Neither of us know the truth.  We can each have our opinion.  But if you just went by the hearing alone, one of the parties was much more together than the other.  And considering that one has been a jurist at the highest level for years, you would think it should be him, but it wasn't.  We will not agree on this point and that's life.

But we do agree that "we" need our own voice at the table on the road map for individual, commercial uas operation.  But it doesn't look like that's happening any time soon.


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My point is that the AMA, and others, have had a seat at the table and they followed the rules and you can see how the procedure was manipulated and the result.  We are going to be legislated out of the possibility of doing this commercially by the likes of DJI, AUVSI, large UAV DoD manufactures, Amazon and legislators who support them.  

The Supreme Court nomination was never about the truth, when one side didn’t get what they wanted this happened.  Mrs Ford was a proxy for some on the judiciary committee that in no way could they have passed the same scrutiny.  

Im Australian, I don’t have a dog in this hunt, but if those legislators are willing to do this to Kavanaugh what chance do you think we have?  If it were me, I would have been dropping more than a few f-bombs. 

Why is it that ANTIFA and other violent protestors get away with what they do and it’s called civil disobedience and yet when a man, who has never been accused except in a letter to polatician, speaks out against the things they are saying in public about him, he’s the belligerent one?  

Again, my intent is not to debate the efficacy of this confirmation, it was simply to point out that “there for the grace of god to I.”  The FAA or Congress is never going to invite us to sit at the table.  They don’t even know we exist.  I agree about AOPA, but we don’t have any leverage with them either.  

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One more thing, since I’m a moderator here I should probably not stray to far into the politics of things.  Dave and I don’t always agree on things and when we don’t it has never been about talking each other into thinking the same.  

Over the years I have come to respect his opinion and I find I’m generally better off for any discussion even if we don’t agree.  Especially when we don’t agree.  

By the very nature of this thread, this is a political topic, and most people on forums tend to shy away from them.  But this is a serious issue so I encourage everyone to participate in this discussion.  Hopefully a spirited debate about the Reatherizatiin Bill will lead to an idea of a plan whether it’s necessary and how we might, as a community organize to control our future in this industry.  

Continually debating how much to charge for a wedding or property video isn’t going to get us a seat at the table.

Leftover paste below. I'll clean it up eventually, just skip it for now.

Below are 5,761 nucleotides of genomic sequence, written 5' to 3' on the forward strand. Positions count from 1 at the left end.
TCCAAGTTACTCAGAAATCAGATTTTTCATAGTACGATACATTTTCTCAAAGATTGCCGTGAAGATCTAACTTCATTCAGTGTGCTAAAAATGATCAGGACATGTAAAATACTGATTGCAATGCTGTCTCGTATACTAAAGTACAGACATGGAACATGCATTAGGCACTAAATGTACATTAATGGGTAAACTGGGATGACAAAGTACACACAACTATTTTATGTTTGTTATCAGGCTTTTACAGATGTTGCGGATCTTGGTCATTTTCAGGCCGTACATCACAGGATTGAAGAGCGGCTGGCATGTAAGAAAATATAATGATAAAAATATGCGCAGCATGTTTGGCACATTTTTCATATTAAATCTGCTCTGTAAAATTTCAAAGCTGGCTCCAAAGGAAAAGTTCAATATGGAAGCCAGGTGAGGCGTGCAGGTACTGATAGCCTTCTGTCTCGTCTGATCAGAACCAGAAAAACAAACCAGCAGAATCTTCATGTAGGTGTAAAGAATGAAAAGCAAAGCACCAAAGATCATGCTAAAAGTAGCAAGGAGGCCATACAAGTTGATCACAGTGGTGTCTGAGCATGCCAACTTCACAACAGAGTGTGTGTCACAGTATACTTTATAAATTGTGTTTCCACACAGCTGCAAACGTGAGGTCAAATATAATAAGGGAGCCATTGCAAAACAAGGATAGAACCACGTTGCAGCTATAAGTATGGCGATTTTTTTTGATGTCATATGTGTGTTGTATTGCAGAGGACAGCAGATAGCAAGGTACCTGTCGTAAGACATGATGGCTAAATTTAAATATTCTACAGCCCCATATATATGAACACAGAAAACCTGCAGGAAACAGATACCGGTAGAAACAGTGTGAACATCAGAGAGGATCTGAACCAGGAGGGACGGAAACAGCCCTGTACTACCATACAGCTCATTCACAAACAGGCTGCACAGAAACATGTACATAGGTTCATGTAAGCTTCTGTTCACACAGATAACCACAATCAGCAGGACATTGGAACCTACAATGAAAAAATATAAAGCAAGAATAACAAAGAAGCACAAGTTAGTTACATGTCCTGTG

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On 9/22/2018 at 7:33 PM, Ed O'Grady said:

It goes on to say you need a part 107 certificate

My understanding is that hobbyist will not need to have part 107 certification but they will need to pass some sort of aeronautical test. They mention that that this could be administered by the FAA or COB like the AMA. Hopefully this will have a low age limit unlike 16 for part 107 as I can't imagine that they want to discourage kids from this hobby. After all they are the future workforce for this industry. Also it looks like hobbyist will have to obtain airspace authorization in the same way as part 107 holders instead of simply notifying the airport and ATC if flying within 5 miles of the airport.

Edited by Spitfire76
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16 minutes ago, Spitfire76 said:

Also it looks like hobbyist will have to obtain airspace authorization in the same way as part 107 holders instead of simply notifying the airport and ATC if flying within 5 miles of the airport.

I don't have the link on me right now.  But I read a paper somewhere, and I think it was an official FAA document, that the intention is to have ALL uas activity in controlled airspace go through LAANC at some point.

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11 hours ago, Av8Chuck said:

I'm not sure I see an avenue either.

I've been a member of AOPA for over 20 years.  I'll send Mark Baker (the pres) an email asking what it would take for AOPA to take up the cause.  Don't know if I'll get a reply but the effort is minimal so why not.

It looks like the CRPAA wants to be in this space but I don't think they know how.  They are looking for leadership if anyone's interested...Just sayin'  !

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While the new regulations for hobbyists are significant, in the real world it probably makes little difference.  FAA has no enforcement of Part 107 as it stands right now and there is no reason for them to increase that.  They are increasing cooperation with local agencies for the purpose of investigating reported sighting by commercial aircraft around airports, but I sense that's more of a political gesture than anything else.